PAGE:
'Look now: disciplined workmanship, finely painted from the fear of God. Nothing that would remind you of a mere mortal in that...'

'Who painted it?' the assistant would ask, beaming all over and jumping up and down.

'That's none of your business.'

'But how much would an expert give?'

'That I don't know. Come on, I'll offer it to someone.'

'Oh, Pyotr Vasilich!...'

'If I sell it, there'll be fifty roubles for you and anything above that'll be mine!'


'Stop your oh-ing.'

They would drink their tea, shamelessly haggling and looking at each other with roguish eyes. The assistant was completely at the mercy of the old man, that was clear, and when the old man had gone he would say:


'You there, mind you don't go blabbering to the mistress about what I've bought!'

When they had agreed on the price the assistant would ask:

'Any news from the town, Pyotr Vasilich?'

The old man would smooth his beard back with his yellow hand, revealing his oily lips, and start telling stories about the lives of rich merchants, about their business successes, their drunken sprees, illnesses, and weddings, about the infidelity of husbands and wives. He would tell those colourful stories swiftly and skilfully, like a good cook making pancakes, and his hissing laughter made a piquant sauce for them. The assistant's little round face would turn greyish brown with envy and rapture, and his eyes would mist over dreamily. Then he would sigh and say pathetically:

'Some people know how to live! But as for me...'

'Everyone has his allotted destiny,' the old man would drone away in his deep voice. 'One person's destiny is forged by the angels with little silver hammers, while another's is made by the devil, who uses the blunt end of an axe...'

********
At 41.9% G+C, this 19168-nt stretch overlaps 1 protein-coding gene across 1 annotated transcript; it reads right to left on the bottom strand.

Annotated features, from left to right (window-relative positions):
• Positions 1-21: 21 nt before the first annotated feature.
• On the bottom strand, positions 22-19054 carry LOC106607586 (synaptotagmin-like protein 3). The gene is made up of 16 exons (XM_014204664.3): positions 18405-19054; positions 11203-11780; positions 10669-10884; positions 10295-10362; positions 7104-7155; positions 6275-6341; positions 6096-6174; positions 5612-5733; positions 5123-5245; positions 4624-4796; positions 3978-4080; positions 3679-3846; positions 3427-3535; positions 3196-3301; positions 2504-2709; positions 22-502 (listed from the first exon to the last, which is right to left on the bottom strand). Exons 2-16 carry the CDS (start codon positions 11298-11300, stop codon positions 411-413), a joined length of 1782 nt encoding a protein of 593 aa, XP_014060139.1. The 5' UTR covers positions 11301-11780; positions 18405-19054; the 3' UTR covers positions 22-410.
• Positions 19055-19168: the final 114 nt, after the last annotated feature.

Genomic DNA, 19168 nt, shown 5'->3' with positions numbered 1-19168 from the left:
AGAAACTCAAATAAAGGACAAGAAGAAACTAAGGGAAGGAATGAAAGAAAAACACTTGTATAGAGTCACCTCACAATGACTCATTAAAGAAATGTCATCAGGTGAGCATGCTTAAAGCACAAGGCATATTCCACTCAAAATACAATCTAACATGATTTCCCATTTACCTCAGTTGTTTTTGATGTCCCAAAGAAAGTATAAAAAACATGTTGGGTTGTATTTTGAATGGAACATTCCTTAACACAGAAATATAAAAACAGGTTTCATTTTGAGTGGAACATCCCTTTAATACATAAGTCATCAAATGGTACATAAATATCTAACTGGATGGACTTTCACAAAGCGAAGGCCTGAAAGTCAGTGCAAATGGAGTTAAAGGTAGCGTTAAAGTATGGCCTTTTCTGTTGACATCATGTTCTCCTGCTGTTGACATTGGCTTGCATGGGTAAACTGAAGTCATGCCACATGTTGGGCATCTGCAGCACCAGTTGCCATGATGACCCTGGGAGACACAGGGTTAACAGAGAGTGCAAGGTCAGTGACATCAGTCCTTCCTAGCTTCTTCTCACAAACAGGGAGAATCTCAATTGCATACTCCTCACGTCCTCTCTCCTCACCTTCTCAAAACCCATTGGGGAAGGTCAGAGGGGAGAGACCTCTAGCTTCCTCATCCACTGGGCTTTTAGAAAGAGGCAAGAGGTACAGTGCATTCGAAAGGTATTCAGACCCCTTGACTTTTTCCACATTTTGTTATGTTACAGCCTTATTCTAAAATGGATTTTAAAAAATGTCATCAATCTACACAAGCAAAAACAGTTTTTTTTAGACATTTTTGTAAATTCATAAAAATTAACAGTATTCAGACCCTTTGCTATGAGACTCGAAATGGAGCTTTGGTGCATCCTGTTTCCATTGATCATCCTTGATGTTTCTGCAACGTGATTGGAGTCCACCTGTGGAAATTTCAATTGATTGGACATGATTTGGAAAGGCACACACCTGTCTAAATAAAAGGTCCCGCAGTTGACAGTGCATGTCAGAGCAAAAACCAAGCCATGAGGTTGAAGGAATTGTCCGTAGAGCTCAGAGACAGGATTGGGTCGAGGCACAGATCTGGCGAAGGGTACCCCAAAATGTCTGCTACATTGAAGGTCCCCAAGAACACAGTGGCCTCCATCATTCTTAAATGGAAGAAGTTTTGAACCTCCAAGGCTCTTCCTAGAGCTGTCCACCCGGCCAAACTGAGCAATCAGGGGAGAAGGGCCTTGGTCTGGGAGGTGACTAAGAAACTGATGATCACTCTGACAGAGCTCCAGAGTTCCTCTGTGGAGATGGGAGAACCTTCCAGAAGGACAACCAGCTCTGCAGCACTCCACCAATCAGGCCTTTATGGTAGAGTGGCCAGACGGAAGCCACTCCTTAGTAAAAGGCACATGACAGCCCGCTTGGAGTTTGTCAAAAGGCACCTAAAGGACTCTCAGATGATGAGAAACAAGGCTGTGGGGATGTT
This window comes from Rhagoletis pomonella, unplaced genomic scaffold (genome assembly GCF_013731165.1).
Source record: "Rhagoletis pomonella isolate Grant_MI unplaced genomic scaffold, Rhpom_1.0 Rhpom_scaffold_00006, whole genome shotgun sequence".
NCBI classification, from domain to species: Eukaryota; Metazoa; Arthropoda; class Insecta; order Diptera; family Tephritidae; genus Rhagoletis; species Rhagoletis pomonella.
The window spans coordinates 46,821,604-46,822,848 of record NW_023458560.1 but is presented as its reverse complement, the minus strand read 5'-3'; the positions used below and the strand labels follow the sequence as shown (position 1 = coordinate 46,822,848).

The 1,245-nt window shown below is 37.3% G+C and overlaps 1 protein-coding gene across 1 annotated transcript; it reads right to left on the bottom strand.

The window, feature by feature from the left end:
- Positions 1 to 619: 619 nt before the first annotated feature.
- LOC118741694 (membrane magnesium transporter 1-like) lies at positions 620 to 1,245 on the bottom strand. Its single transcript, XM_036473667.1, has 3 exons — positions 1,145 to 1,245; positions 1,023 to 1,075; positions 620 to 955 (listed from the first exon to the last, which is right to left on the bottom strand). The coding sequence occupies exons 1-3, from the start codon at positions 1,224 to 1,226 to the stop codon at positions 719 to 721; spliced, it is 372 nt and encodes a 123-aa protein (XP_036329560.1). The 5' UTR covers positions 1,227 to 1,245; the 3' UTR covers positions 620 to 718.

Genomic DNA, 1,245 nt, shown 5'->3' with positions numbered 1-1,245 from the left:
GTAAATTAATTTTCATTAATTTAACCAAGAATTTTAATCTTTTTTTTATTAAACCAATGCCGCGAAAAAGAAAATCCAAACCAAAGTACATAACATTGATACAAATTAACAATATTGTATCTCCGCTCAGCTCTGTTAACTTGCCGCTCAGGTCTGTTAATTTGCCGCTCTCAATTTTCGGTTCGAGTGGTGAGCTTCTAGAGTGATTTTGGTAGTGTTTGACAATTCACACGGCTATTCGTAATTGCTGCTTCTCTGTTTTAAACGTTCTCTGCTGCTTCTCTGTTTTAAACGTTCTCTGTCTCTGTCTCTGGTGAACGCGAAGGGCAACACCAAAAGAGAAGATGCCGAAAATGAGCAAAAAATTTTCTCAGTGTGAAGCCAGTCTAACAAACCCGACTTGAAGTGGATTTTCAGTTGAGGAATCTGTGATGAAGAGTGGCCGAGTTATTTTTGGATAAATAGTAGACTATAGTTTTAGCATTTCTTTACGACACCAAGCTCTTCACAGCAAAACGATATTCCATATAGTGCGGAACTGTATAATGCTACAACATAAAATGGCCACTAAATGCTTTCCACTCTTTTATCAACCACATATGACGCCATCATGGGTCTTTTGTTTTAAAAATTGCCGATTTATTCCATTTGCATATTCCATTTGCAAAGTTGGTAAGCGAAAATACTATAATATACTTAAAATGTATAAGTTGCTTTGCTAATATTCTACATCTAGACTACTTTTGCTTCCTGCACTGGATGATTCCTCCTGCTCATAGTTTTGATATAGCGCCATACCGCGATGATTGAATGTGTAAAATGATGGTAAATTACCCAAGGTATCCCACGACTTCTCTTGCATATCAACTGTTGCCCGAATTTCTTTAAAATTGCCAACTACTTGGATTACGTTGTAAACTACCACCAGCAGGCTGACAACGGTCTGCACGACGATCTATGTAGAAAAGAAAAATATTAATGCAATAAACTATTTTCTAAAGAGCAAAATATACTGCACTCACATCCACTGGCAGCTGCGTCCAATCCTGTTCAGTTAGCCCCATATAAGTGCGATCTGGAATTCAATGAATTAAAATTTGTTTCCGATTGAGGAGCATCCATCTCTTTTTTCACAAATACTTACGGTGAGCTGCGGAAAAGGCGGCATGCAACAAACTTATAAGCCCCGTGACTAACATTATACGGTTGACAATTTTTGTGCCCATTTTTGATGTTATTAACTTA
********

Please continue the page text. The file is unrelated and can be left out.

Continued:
That strong, sinewy old man knew everything that was going on in the town, all the secrets of the merchants, derks, priests and townspeople. His eyesight was as sharp as a bird of prey and he had something of the wolf and fox in him. I always tried to annoy him but he would merely look at me as though he were standing a long way off and peering at me through a mist. He seemed to be surrounded by a boundless void: if I went close up to him I was sure I would fall into some deep hole. I felt that he had something of the stoker Shumov in him. Although the assistant deeply admired his intellect when he came to the shop or when he was away in the town there were times when, like myself, he wanted to provoke and insult the old man:

'You like cheating people,' he said suddenly, looking the old man straight in the face.

The old man smiled lazily and retorted:

'Only God doesn't live by cheating, but we ordinary mortals have to make our living from fools: if you can't swindle a fool then he's no use to you...'

The assistant flared up:


'But not all peasants are fools. Even some merchants were peasants once.'

'I'm not talking about merchants. Fools don't live by swindling: A fool is holy, only his brain's asleep!'

The old man spoke more and more lazily and this was exceedingly irritating. He seemed to be standing on a clump of earth surrounded by a quagmire. It was impossible to make him angry: either he was completely impervious to insults or he was an expert at controlling his temper. But very often he himself would start teasing me and he would come right up to me, grin into his beard and say:

'What was the name of that French writer? Ponos *?'

This filthy trick of distorting names almost drove me mad but I just managed to control myself and answered:

'It's Ponson du Terrail.'

And he would make another horrible pun.

'Don't be so stupid, you're not a child,' I would exclaim.

'True. I'm not a child. What are you reading there?'

'Efrem Sirin.'

'And who writes better, your godless authors or this one?'

I could not answer this question.

But he persisted:

'What do your godless authors write about mostly? '

'About everything that happens in life.'

'Then they must write about dogs, horses... they're all part of life!... they all happen...'

The assistant guffawed, but I was fuming. All this was very trying and most unpleasant for me, but if I made any attempt to leave, the assistant would stop me.

'Where do you think you're going?'

Then the old man would start testing me:

'Come on, you're supposed to be able to read and write. Get your teeth into this one: a thousand nude people are standing in front of you, 500 women, 500 men, and among them are Adam and Eve. How would you find Adam and Eve?'

He would try for a long time to get an answer out of me and in the end would triumphantly announce:

*An untranslatable pun on the name Ponson. Ponos means diarrhoea in Russian. (Trans.)